The day after I shared with y’all the video of the beautiful Thai commercial and challenged us all to “be the feathers” who look after and over each other with compassionate hearts and tender hands, my friend shared this quote with me.
She shared it with me as a different way of thinking about “being the feather.” I really appreciate her taking the time and effort to make sure I saw it.
But I also kind of wanted to run away from her. (and maybe stick my fingers in my ears too?)
Because, Monday, you see, was one of those days. A day I would have run away from if I could have.
In hindsight I realize it wasn’t nearly as big as my heart thought it was at the time. Ah, the clarity of hindsight, right?
But there in the middle of it…..
I had a call from an attorney I’d never met regarding business with my Mama’s and my Great Aunt’s estates. He needed some documentation from me ASAP and suggested I “just fax it” to him.
If you have a fax machine in your home, more power to you. I did not mean to misrepresent you when I replied to his request. However, I have been asked so many times in the course of handling estate matters “Do you have a fax machine?”
No. I do not.
I thought about what to tell this gentleman–the one who answers the phone by saying his name, and then “Attorney at Law” immediately following. Oh dear. I much prefer “my” attorney who has walked this journey with me and been so wonderful–he almost sounds distracted when he answers “Law Office.” I’m really good with that.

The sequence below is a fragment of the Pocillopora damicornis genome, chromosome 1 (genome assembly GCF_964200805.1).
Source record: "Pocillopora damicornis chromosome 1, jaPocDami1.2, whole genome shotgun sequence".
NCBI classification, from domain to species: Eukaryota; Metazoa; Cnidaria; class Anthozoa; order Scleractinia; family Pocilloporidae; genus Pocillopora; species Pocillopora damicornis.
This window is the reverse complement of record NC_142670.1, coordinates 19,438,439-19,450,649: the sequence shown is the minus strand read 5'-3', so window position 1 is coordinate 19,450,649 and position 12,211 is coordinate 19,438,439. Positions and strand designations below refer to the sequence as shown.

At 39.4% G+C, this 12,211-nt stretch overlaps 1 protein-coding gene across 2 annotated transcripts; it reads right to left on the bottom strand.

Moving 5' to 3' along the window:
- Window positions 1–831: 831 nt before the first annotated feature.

“Sir, what I need for you to know is that most folks just don’t have a fax machine in their homes. And I’m one of them.”
Okay, I was frustrated. I have a lot buzzing this week and driving paperwork down to him 45 minutes one way was not on my list. Not until we were scheduled to meet anyway. Which we were.
And I told him just that. I asked him why it wouldn’t work for me to bring the papers with me as I had initially been told to do.
And then he said it.
“Well, how do I even know she’s dead?”
It was so silent, there weren’t even crickets.
I held the phone out away from my ear and stared for a second. I could not have just heard what I thought I did.
“Ummm, sir, I can assure you she is. I’m not just taking all this on for the fun of it or for my health or anything like that.”
Yep, by now I was crying. But I didn’t want Mr. Attorney at Law to know.
He suggested I call my attorney and have him find it in his files and fax it to his office.